Ips typographus (8-toothed spruce bark beetle)

Ips typographus (Linnaeus,1758) or as it is commonly known, the 8-toothed spruce bark beetle, is one of the most commonly encountered of the bark beetles (family Scolytidae). It is also potentially one of the most destructive, reaching pest proportions when outbreaks occur.

It prefers to attack trees already suffering damage from adverse weather conditions, though it can attack living and healthy trees if populations reach pest proportions.

It mainly lives in the bark of the Christmas tree, Norway spruce (Picea abies) but will attack other pines and larches.

The chambers created by the larvae of this beetle can be seen in the thin bark and the surface of the wood, which is a behavioural characteristic unique to this species.

Like most bark beetles it is small, 4.2mm–5.5mm and bears a series of 4 ‘teeth’ along the base of each elytra (wing case) from which it gets its name.


This species is found throughout Europe and northern Asia. Although outbreaks have occurred in the UK, this species is not currently recorded here, but is regularly intercepted at ports.

Species detail

  • Ips typographus

    This beetle uses a fungal weapon to weaken the tree’s defences. Find out how it orchestrates its attack on the host tree.

  • Ips typographus

    Ips typographus is usually found in trees that were already damaged. But infestations can also affect healthy trees, and the beetle carries a fungus that can stain the wood blue, reducing its value. Find out more.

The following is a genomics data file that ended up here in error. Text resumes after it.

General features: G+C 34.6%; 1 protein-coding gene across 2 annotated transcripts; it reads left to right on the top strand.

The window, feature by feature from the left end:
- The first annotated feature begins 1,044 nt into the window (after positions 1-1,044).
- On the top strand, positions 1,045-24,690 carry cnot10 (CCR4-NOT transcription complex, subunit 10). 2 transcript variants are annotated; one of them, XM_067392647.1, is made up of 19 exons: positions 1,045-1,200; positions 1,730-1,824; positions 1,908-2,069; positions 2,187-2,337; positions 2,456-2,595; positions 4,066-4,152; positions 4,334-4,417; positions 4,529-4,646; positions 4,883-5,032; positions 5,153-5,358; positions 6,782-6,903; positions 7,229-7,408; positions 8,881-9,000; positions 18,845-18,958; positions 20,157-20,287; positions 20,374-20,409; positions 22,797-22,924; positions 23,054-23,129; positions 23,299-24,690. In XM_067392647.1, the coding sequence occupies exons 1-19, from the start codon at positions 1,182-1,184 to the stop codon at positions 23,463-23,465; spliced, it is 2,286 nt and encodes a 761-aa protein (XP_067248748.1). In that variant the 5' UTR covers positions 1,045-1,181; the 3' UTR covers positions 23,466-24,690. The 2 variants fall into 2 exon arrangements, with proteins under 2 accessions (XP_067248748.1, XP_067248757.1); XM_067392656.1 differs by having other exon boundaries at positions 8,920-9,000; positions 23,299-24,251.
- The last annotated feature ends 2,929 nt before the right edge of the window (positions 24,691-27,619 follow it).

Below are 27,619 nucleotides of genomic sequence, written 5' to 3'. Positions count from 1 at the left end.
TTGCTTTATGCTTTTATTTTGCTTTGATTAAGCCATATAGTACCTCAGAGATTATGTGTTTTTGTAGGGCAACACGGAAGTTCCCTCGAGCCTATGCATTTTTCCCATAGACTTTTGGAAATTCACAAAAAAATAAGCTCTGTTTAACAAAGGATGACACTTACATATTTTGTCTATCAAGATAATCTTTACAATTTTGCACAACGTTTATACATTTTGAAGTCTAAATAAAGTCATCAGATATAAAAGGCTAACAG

• Ips typographus
    Future study and control

    Find out what can be done to control this beetle.

  • Ips typographus

    Get reference material for Ips typographus.


Ips typographus

Pheromone trap containing Ips typographus

© Beentree, Creative Commons Attribution-Share Alike 3.0 Unported
Ips typographus

Elytra detail of Ips typographus.

© Fdcgoeul
Ips typographus

Elytra detail of Ips typographus.

© Fdcgoeul
Spruce trees

Spruce killed by Ips typographus.

About the author

Beulah Garner
Ms Beulah Garner

Curator of the Museum's Coleoptera collections.

A word from the author

"This beetle highlights the geographical exchange of insects that is going on all over the world, as a result of global warming and trade between nations. This beetle makes us think about sustainability - if forests are managed well then this species’ populations do not reach pest proportions.

"When you are choosing your Christmas tree this season, think about whether you can buy rooted stock, (which can then be replanted) or if not, recycle your tree once the festive season is over."

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